2015-2016 season highlights
The Swiss-American composer Daniel Schnyder is a master of stylistic fusion; his influences range from Bach and the demonic Schubert to Kurt Weill and Duke Ellington.
A towering figure in 20th-century American music, Bernard Herrmann (1911-1975) has long been stigmatized as a “Hollywood composer.” Though he is our supreme composer for film (Citizen Kane, Vertigo, North by Northwest, etc.), his concert output remains unknown. He composed the fascinating soundtrack for Psycho, one of Hitchcock’s greatest hits.
Previous season highlights
Dmitri Dmitriyevich Shostakovich was a Russian pianist and composer of the Soviet period. This three-week festival —interpreting Shostakovich the man, Shostakovich the composer, and specific Shostakovich compositions— comprised three concerts at the National Gallery of Art, Dumbarton Concerts, and Georgetown University, as well as four film events at the National Gallery.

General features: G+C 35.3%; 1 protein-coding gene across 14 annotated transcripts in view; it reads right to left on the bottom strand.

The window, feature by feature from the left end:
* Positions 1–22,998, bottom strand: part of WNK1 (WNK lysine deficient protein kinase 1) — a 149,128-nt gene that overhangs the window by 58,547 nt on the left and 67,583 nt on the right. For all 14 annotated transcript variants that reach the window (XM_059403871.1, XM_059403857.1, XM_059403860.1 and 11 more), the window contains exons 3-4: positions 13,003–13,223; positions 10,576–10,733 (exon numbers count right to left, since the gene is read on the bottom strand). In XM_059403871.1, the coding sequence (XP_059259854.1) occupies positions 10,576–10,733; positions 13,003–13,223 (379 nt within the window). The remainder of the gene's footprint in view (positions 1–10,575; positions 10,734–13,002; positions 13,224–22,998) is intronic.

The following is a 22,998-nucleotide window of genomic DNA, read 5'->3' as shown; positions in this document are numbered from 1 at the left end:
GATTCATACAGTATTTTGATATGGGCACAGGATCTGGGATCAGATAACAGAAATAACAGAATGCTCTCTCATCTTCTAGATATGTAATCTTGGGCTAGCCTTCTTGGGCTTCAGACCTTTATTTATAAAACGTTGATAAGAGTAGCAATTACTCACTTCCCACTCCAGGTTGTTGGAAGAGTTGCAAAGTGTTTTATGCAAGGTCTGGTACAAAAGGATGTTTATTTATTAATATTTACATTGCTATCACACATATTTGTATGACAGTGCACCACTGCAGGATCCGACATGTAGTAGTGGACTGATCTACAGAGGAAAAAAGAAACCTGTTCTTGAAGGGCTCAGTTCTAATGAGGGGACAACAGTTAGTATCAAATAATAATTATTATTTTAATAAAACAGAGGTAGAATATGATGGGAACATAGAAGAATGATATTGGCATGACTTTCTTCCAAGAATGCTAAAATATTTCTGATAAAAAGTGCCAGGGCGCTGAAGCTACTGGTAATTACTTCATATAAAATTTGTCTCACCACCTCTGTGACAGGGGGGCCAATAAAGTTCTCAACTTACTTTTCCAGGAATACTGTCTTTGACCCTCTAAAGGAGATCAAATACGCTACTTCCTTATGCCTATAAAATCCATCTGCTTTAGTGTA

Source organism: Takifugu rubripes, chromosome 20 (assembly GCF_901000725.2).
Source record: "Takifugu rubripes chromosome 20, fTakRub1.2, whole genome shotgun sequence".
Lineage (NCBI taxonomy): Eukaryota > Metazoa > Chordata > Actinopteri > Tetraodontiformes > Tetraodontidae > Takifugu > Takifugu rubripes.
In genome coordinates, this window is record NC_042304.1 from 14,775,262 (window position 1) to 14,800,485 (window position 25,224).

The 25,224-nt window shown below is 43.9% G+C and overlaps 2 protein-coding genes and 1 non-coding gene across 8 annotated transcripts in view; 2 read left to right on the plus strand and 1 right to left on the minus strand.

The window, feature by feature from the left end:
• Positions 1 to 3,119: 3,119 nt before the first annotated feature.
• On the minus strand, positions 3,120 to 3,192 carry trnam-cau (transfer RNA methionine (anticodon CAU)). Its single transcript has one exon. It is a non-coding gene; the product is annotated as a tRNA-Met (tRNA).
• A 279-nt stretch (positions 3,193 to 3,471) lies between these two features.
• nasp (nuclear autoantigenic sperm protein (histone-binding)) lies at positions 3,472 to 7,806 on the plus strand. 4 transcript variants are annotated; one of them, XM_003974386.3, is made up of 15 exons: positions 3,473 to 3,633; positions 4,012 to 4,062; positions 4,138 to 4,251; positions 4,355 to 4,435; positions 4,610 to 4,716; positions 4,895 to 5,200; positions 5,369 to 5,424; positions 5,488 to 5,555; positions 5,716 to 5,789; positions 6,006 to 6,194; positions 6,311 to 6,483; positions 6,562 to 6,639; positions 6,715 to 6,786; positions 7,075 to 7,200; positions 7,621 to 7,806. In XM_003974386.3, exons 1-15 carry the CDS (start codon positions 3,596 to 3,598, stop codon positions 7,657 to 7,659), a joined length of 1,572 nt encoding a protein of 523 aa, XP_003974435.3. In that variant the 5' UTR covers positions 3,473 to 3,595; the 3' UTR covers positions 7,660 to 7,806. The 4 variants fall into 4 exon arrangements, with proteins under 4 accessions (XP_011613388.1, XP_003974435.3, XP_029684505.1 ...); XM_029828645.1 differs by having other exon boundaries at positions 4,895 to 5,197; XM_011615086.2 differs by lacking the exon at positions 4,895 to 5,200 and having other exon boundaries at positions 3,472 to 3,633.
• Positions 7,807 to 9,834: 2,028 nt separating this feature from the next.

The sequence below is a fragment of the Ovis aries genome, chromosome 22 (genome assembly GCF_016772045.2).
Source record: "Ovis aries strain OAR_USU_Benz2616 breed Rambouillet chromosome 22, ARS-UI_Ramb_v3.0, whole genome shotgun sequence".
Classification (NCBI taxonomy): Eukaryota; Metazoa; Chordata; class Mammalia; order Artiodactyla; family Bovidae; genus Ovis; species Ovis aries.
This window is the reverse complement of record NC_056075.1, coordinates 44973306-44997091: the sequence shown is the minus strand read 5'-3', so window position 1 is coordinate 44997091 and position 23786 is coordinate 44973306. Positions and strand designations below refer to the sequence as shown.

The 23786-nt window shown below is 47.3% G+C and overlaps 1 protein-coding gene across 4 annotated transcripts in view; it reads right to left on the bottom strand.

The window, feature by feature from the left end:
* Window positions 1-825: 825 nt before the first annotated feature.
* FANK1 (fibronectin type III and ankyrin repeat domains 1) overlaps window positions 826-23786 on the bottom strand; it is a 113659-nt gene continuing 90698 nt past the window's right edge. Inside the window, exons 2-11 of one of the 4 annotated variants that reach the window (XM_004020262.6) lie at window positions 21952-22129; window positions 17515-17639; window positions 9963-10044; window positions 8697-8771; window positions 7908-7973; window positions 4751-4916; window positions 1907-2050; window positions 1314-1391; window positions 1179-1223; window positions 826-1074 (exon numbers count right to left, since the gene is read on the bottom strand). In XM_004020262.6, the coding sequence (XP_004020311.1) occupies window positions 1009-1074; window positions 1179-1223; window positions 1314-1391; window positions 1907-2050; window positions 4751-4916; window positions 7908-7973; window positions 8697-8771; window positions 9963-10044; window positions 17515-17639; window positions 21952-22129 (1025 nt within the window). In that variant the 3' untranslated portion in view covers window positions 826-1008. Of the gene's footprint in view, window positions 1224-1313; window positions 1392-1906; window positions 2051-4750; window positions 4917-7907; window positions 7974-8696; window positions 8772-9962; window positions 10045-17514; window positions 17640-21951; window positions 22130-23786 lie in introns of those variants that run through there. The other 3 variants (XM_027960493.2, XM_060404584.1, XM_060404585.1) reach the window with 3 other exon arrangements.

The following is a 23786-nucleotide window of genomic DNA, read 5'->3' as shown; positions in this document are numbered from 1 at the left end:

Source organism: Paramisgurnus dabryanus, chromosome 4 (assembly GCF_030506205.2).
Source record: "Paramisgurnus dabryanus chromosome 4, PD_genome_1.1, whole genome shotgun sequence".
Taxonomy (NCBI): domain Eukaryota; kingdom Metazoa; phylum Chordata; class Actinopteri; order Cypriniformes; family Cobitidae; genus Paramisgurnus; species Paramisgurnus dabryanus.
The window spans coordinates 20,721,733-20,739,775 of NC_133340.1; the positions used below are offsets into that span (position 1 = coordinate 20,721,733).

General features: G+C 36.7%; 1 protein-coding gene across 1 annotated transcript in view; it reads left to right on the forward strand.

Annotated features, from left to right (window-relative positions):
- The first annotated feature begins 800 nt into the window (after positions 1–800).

No other American composer straddles as many musical worlds. In the realm of popular song and jazz, Gershwin’s genius has long been celebrated. In the world of classical music, he was long marginalized as a “pops” composer —but no longer. PostClassical Ensemble explores “interpreting Gershwin” —the man and the music.
Manuel de Falla, Spain’s most famous composer, used Flamenco to revitalize Spanish music after a century of somnolence. El Corregidor y la Molinera (The Magistrate and the Miller’s Wife) is an early version of Falla’s beloved The Three-Cornered Hat and exemplifies the haunting cante jondo of Flamenco song and the dramatic exuberance of Flamenco dance. Choreographed by Spain’s renowned Ramón Oller, this new production –featuring dancers from Barcelona and New York– is part of the international celebration of Spain’s Spring 2010 Presidency of the European Union.